MORE than 300 health professionals have arrived in the Blue Lake city for The Muster – an international conference hosted by Flinders University and the Northern Ontario School of Medicine.
The Muster started yesterday and continues until Thursday at venues across the city and will be the sixth in a series of biannual conferences bringing together a global audience to explore and discuss social accountability in health training and rural medical education.
World renowned speakers will empower communities to improve their health and patient care by exploring four key themes – people and communities, integrated training, culture and wellbeing and rural workforce.
The four-day conference will be co-chaired by Dr Leesa Walker of Flinders University and Dr Deborah Smith of Northern Ontario School of Medicine.
“We have 307 registrations and counting, which we are really happy with,” Ms Walker told The Border Watch.
“People are coming from all over the world – the dean of a medical school in the Congo, quite a few from the United States, the UK and Canada, a big contingent from Thailand and people from Sudan and Iceland.
“There will be some amazing people here exploring some really fascinating and important topics.”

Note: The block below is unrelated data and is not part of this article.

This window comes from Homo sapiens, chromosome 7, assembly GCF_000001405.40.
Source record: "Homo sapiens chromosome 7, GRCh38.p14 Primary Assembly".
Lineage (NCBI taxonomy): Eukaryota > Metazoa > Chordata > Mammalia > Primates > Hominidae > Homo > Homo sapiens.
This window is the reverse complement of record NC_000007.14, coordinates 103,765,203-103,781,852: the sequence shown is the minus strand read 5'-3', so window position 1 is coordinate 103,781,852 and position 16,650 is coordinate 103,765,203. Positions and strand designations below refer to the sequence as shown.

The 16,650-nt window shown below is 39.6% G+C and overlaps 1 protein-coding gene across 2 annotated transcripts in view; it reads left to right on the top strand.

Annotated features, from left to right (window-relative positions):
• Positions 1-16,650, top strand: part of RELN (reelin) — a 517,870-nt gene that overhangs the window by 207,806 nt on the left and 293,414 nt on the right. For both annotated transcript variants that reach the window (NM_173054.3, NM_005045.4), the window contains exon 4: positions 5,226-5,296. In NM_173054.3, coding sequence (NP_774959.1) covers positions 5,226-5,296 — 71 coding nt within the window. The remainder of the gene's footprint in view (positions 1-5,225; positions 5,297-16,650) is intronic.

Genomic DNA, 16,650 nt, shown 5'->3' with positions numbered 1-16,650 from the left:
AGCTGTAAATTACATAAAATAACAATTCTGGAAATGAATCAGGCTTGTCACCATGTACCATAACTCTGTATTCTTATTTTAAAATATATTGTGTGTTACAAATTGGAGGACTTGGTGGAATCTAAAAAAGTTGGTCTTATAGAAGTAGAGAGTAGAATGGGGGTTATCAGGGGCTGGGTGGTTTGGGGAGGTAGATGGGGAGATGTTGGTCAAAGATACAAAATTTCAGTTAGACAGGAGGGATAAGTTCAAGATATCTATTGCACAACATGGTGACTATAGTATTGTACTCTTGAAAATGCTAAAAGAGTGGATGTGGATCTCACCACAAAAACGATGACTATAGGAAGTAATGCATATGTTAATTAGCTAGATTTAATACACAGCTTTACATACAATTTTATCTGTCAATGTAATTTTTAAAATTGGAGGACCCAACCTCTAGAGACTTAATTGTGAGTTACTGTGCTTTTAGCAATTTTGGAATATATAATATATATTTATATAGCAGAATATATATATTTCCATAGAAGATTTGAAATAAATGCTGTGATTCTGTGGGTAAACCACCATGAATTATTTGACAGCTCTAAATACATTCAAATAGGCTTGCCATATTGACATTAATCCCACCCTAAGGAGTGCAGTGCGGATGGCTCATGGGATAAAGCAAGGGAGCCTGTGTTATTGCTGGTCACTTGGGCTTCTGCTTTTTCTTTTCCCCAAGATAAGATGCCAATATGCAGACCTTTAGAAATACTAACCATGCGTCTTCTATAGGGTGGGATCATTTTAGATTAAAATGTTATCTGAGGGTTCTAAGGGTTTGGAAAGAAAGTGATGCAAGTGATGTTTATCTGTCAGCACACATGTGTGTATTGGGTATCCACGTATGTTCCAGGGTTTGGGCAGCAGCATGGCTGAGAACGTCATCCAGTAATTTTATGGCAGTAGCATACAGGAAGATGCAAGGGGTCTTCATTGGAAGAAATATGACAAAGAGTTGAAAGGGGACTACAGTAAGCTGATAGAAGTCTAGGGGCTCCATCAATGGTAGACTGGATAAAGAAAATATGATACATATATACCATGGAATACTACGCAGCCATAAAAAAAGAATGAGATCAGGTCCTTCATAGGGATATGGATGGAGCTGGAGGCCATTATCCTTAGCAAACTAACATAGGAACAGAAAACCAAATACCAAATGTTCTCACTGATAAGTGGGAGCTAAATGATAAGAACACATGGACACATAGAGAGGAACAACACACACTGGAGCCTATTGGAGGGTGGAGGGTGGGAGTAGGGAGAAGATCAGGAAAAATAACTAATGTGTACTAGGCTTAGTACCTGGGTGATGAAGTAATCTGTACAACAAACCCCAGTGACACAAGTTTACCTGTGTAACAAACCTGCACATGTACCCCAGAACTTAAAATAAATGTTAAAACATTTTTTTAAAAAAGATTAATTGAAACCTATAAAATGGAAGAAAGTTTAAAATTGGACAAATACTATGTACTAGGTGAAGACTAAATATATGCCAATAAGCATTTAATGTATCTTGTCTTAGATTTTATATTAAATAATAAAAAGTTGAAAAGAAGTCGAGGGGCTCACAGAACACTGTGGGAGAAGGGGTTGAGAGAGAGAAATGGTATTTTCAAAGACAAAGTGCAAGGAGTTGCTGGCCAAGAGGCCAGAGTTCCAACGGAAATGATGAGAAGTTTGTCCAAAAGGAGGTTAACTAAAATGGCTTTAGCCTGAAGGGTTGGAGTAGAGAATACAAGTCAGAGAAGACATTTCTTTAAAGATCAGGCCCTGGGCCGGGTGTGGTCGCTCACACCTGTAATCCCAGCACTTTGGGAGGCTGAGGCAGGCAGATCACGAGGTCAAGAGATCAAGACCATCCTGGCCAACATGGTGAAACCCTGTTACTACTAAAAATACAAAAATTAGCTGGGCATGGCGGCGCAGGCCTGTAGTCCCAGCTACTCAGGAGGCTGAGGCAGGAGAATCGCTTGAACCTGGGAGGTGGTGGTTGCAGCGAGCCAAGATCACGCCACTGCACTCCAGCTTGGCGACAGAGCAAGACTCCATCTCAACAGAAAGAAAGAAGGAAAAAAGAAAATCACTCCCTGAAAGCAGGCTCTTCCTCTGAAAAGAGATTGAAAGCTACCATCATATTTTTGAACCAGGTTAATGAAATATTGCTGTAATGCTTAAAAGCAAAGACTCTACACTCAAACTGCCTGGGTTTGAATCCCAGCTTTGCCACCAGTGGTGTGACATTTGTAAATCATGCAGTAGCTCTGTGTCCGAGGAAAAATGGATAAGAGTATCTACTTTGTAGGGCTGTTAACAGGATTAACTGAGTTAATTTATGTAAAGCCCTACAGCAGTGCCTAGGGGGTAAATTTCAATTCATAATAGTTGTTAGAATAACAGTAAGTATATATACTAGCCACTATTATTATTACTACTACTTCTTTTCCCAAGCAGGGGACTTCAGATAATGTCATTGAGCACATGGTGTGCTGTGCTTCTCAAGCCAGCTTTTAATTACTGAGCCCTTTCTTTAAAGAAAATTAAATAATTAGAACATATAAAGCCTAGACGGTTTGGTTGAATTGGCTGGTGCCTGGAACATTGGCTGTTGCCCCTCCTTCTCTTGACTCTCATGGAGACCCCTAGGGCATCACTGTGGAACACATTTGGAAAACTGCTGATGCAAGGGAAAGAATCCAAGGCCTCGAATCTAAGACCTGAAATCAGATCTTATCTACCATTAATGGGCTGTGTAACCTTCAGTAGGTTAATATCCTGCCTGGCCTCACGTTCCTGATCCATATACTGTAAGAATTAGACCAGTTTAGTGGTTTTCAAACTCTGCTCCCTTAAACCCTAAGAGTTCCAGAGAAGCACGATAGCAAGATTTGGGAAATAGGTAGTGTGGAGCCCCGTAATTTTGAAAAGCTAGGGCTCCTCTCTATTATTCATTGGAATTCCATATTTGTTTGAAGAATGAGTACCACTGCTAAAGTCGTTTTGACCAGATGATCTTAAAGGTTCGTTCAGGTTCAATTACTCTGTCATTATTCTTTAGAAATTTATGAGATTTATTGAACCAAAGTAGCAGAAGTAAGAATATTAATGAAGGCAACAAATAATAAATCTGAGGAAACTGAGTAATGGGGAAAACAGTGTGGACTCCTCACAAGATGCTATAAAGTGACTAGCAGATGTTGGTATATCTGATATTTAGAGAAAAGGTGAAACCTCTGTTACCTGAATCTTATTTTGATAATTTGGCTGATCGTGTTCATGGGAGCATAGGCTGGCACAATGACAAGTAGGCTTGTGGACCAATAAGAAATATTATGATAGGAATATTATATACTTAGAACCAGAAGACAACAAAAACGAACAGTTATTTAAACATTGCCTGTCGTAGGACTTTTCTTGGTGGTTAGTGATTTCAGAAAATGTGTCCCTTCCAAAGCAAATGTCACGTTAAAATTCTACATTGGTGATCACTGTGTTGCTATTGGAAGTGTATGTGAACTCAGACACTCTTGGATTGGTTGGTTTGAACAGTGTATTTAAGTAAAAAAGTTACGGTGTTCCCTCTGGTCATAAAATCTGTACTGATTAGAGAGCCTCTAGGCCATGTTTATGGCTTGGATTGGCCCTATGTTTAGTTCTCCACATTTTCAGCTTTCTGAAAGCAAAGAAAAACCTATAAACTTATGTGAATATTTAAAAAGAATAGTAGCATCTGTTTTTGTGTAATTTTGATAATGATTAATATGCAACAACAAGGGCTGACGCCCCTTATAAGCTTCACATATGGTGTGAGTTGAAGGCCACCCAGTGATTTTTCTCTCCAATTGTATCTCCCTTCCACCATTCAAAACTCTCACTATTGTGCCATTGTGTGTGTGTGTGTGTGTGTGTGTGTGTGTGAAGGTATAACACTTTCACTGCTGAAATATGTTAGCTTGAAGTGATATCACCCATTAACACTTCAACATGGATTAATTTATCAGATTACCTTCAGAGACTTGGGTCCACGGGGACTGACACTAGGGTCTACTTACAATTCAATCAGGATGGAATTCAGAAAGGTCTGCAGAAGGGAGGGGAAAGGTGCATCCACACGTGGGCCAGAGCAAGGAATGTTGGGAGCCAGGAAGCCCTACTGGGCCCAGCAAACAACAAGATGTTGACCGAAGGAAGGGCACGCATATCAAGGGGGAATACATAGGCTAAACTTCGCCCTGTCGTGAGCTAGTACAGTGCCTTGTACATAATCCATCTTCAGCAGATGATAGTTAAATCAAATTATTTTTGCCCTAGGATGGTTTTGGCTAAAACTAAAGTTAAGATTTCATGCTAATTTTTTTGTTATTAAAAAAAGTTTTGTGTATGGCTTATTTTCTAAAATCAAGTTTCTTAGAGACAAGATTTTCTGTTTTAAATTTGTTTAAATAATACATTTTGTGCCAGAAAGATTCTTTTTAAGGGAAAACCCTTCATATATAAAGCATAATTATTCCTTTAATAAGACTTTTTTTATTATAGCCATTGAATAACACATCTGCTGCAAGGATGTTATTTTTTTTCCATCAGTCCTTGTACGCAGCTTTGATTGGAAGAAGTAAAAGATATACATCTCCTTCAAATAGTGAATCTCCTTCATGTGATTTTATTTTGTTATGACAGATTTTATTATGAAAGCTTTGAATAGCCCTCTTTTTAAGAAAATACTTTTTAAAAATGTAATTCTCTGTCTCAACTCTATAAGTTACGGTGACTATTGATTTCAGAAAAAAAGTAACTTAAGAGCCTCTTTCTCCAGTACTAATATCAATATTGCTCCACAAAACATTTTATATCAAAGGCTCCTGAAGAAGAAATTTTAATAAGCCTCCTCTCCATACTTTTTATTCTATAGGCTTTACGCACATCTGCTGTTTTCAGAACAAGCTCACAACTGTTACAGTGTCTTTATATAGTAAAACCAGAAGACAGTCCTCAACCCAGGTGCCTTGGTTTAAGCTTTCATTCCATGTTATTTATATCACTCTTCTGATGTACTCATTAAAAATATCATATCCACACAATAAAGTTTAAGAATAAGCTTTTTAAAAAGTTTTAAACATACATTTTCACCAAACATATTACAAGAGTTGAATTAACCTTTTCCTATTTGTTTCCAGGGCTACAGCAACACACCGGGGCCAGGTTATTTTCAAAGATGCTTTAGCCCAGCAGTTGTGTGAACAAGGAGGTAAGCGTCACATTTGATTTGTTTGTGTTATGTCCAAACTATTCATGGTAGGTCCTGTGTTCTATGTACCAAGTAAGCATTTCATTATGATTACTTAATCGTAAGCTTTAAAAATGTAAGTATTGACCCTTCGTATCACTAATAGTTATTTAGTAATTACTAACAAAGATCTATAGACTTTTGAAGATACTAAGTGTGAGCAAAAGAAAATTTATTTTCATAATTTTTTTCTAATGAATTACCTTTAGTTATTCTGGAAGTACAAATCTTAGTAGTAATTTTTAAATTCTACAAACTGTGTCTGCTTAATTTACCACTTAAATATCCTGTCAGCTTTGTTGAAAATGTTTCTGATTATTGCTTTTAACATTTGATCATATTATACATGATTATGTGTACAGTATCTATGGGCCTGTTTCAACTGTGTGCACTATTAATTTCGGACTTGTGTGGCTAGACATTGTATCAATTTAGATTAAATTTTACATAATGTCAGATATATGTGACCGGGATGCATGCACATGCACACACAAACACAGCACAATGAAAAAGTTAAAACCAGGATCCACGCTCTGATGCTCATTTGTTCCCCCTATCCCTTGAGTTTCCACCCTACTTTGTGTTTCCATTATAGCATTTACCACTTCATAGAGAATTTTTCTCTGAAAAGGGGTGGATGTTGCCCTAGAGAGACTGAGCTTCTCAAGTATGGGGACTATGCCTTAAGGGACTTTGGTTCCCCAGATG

Ms Walker – who co-chaired The Muster when it was held in Canada in 2016 – said over 200 abstracts would be presented in simultaneous podium presentations, workshops and personally arranged learning sessions.
“Part of the conference is really about socially accountable medical education to ensure we are producing medical graduates who will have the skills our communities need,” she said.
“The last conference in Australia was held at Uluru – it is a really exciting coup for the region to have The Muster here.
“It will provide an economic boost for the city too, around 300 delegates will look for somewhere to eat dinner on Tuesday night.”
Presentations and workshops will be held at several venues, including the Sir Robert Helpmann Theatre, The Main Corner, Mount Gambier Library, Mac’s Hotel and the Mount Gambier Hotel.
“We are trying to involve the community as much as we can and a number of community members will come in to help chair and time sessions,” Ms Walker said.
“One session will be held in French for the French Canadians and any French speakers in the community are welcome to come along to that one.”
Abstracts have been received from every continent in the world except Antartica and more than 300 educators, researchers, students and healthcare practitioners will arrive in Mount Gambier this week.